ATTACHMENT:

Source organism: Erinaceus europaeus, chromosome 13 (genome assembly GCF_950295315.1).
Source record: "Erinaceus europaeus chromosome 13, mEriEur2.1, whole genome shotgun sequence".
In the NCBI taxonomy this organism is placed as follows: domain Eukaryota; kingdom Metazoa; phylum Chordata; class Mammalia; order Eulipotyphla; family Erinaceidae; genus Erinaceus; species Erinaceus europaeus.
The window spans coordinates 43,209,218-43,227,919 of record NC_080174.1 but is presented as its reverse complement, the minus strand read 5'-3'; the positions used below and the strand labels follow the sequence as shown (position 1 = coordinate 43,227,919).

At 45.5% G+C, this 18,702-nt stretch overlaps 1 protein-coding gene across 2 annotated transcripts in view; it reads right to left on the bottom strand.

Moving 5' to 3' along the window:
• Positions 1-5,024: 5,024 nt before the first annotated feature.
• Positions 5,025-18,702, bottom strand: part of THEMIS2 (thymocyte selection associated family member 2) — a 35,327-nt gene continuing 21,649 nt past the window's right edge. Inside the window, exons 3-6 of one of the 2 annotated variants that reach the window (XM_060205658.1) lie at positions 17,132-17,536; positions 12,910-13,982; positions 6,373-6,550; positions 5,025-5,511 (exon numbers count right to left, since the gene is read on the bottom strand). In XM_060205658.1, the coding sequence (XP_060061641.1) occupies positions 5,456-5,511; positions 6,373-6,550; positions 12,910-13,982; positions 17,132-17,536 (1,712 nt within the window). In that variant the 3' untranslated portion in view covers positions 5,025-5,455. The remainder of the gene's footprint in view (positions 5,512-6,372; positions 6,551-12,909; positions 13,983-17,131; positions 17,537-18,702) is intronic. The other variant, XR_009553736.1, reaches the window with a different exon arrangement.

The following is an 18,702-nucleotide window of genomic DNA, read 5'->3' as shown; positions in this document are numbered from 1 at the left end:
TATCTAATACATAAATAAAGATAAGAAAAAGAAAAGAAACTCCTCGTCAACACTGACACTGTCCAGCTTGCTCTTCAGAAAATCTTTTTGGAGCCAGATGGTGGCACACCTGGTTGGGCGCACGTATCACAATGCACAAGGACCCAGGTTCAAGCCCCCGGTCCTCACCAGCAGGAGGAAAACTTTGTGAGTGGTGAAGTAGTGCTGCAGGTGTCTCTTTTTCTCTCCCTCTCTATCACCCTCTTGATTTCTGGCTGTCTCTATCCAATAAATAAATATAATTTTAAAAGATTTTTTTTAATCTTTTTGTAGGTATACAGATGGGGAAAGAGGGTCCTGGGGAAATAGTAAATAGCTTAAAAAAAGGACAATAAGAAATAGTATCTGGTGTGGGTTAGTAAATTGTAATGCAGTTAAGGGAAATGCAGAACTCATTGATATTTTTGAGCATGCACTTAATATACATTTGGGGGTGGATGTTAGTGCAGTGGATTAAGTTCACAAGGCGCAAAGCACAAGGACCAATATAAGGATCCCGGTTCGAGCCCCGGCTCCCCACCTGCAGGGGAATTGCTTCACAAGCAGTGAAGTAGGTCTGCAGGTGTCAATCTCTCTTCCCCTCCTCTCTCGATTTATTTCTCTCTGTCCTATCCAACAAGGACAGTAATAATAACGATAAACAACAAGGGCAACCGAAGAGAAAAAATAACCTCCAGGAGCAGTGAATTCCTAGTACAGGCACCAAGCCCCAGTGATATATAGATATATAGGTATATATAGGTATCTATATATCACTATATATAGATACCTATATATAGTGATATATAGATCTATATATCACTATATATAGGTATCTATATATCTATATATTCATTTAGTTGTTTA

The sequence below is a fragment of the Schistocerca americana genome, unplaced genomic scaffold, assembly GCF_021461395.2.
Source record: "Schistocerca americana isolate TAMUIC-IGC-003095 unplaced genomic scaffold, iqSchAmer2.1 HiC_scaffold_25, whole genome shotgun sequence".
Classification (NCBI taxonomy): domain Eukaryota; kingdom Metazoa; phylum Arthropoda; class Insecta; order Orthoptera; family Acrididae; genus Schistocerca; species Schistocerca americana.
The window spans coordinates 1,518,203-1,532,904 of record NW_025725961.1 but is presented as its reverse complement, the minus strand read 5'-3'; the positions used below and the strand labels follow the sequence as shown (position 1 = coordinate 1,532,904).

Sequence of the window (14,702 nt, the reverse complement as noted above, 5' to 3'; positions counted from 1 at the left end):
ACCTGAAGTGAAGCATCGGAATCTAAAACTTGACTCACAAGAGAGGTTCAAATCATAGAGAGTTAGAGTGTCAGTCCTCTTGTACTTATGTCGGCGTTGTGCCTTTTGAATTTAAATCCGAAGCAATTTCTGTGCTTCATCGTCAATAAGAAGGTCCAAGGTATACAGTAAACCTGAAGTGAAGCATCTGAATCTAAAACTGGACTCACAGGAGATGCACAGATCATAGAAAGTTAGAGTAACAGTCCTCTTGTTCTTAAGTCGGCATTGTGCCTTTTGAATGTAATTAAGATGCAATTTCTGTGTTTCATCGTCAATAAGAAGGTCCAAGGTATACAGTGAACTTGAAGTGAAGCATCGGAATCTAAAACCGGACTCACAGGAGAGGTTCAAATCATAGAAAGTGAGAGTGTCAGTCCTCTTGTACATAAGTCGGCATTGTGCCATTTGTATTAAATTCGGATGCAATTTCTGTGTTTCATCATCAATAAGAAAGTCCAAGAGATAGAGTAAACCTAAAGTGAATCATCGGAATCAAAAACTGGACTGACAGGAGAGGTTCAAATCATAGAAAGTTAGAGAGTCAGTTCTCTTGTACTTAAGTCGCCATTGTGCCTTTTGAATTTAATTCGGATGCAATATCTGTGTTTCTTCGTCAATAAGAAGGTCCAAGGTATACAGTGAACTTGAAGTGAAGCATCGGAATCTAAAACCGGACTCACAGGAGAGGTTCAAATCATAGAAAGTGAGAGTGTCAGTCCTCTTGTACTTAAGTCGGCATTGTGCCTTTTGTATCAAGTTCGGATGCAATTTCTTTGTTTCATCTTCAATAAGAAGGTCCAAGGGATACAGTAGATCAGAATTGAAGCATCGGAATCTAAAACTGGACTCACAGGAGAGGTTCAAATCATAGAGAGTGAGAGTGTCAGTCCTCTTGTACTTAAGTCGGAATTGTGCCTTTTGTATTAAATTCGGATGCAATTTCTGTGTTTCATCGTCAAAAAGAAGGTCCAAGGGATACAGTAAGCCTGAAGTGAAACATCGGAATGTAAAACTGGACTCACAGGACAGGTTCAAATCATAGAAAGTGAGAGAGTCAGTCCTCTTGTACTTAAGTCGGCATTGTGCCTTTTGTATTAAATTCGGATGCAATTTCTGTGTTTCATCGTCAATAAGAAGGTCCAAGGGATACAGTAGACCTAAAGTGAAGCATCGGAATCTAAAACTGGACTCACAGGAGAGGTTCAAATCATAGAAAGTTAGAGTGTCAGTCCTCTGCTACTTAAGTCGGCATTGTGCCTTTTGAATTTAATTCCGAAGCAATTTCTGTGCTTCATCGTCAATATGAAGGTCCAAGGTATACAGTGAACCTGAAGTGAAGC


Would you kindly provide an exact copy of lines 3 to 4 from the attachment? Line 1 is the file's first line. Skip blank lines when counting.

In the NCBI taxonomy this organism is placed as follows: domain Eukaryota; kingdom Metazoa; phylum Chordata; class Mammalia; order Eulipotyphla; family Erinaceidae; genus Erinaceus; species Erinaceus europaeus.
The window spans coordinates 43,209,218-43,227,919 of record NC_080174.1 but is presented as its reverse complement, the minus strand read 5'-3'; the positions used below and the strand labels follow the sequence as shown (position 1 = coordinate 43,227,919).